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Regulation and Reproduction

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Presentation on theme: "Regulation and Reproduction"— Presentation transcript:

1 Regulation and Reproduction
Chapter 16 Regulation and Reproduction

2 Section 1 The Endocrine System
Functions of the endocrine system- help regulate and coordinate body systems. Hormones- Chemical messages manufactured in glands throughout the body. Endocrine glands release hormones directly into the blood because they are ductless. Negative feedback system- endocrine system gives itself messages to control production and release of hormones.

3 Section 2 The Reproductive System
Endocrine system hormones are key factors in the function of human reproduction systems Male reproductive system- has both internal and external organs. Testes- organs that produce male hormone testosterone and reproductive cells called sperm. Internal organs combine sperm with a fluid energy source producing semen.

4 C. Female reproductive system- internal organs called ovaries produce egg cells. 1. Once a month the ovulation process releases an egg. 2. A hollow, pear shaped, muscular organ in which fertilized eggs develop is called the uterus. 3. The vagina, or birth canal, is a muscular tube that opens to the outside of the body.

5 D. Menstrual cycle- monthly cycle of changes in the female reproductive system. 1. Endocrine hormones including estrogen and progesterone control the menstrual cycle. 2. Menstruation is the release of blood and uterine lining tissue. a. Phase 1 begins when menstrual flow starts and usually lasts about 4 to 6 days. b. Phase 2 involves thickening of the uterus lining and ovulation, or egg release. c. Phase 3 continues with uterine preparation and ends with decreasing hormone levels and uterine lining breakdown in no fertilized eggs arrive.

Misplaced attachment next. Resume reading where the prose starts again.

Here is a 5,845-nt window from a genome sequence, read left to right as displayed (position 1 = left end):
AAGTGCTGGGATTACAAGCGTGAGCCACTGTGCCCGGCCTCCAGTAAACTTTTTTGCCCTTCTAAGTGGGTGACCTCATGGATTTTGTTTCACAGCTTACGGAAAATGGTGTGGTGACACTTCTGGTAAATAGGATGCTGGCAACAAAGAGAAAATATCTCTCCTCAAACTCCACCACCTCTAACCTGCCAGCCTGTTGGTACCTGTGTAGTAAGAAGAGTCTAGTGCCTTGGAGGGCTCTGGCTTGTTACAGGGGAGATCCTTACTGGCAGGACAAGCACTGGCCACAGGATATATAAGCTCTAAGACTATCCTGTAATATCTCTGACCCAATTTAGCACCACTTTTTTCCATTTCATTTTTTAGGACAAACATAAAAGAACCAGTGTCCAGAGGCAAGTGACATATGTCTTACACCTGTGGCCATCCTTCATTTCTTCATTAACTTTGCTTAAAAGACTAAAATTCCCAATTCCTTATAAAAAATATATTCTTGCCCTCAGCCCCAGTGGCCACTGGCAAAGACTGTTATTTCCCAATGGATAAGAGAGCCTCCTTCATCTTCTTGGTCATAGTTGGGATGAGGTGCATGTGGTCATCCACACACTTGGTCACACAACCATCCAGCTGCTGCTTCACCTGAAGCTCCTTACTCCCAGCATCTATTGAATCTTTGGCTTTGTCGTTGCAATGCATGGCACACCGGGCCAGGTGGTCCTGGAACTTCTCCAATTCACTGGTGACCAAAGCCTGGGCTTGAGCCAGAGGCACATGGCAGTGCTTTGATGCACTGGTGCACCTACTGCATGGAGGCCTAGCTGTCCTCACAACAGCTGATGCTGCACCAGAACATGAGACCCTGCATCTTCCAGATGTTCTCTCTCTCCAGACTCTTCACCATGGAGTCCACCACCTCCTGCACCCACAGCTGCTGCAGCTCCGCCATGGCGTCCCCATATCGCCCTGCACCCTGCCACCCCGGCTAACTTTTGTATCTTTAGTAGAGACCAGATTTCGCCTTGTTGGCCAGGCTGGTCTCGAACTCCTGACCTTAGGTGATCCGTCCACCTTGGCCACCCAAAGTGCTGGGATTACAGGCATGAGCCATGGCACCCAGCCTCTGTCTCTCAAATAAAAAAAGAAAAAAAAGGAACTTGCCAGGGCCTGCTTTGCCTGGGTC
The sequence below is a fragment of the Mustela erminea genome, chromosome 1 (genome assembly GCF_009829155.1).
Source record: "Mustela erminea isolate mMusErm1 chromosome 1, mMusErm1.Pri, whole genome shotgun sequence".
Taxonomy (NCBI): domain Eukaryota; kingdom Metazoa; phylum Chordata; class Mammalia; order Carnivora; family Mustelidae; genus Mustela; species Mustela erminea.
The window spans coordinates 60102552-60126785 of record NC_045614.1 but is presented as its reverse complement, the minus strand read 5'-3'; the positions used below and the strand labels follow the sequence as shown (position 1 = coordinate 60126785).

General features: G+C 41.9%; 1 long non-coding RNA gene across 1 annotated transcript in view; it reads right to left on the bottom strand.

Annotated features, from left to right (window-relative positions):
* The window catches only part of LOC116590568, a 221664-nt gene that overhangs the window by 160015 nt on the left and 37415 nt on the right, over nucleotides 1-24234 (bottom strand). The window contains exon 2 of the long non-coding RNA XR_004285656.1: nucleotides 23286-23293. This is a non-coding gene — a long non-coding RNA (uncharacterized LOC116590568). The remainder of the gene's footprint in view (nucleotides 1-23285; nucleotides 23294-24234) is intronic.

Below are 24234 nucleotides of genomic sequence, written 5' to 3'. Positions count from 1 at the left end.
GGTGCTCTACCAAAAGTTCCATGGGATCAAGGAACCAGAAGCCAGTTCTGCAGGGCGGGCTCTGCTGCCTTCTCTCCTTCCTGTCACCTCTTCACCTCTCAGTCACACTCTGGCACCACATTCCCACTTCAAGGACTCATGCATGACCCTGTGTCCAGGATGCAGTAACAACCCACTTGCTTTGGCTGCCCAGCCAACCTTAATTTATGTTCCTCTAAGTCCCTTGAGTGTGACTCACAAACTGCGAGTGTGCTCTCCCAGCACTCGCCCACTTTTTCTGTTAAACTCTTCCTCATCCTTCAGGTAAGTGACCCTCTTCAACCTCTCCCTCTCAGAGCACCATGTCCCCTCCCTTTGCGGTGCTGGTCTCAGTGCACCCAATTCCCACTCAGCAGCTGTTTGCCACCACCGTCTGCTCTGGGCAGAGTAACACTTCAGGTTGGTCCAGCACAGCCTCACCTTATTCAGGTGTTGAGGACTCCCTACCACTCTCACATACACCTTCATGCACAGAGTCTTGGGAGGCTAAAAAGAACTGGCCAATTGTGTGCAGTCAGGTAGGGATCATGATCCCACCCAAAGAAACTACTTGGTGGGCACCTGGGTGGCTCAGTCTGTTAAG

6 3. Menopause- the gradual shutdown of the ovaries which ends in ovulation and menstrual periods.

7 Section 3 Human life stages A
Section 3 Human life stages A. Fertilization – the uniting of a sperm and an egg- begins entire process of growth and development B. Nucleus of sperm and nucleus of egg create a fertilized cell called a zygote. C. Multiple births result from multiple egg releases (fraternal twins) or division of zygote (identical twins)

8 D. Period of development before birth – called pregnancy. 1
D. Period of development before birth – called pregnancy. 1. Zygote moves from oviduct to uterus where it attaches and becomes an embryo. 2. Umbilical chord connects embryo to placenta which provides nourishment from the mother and removes wastes from the embryo. 3. Amniotic sac cushions embryo and stores nutrients and wastes. 4. Embryo is called a fetus after two months of development.

9 E. Birthing Process- 1. Muscular contractions of the uterus push the baby out through the vagina. 2. The umbilical chord is cut after the baby’s birth, and the scar that forms is the navel. 3. Babies who cannot be delivered through the birth canal are delivered by cesarean section.

10 F. Stages after birth 1. Infancy- about the first 18 months of life a
F. Stages after birth 1. Infancy- about the first 18 months of life a. newborns experience fetal stress from the birth experience. b. first 4 weeks known as neonatal period. c. Dependent on humans for their survival. d. Infants quickly increase physical conditions, mental development, and size

11 2. Childhood- from 18 months to puberty (approximately 12 years old) when physical and mental development continues. 3. Adolescence- begins with puberty (reproductive maturity) and ends about the age of 16 to 18; hormones produce secondary sex characteristics.

12 4. Adulthood- from approximately age 18 and continues through old age a. Muscles and skeleton cease growing b. In middle adulthood (45 to 60 years) body begins to slowly decline. c. Older adulthood- after age 60, physical body systems decline; average life span in the United States is 77


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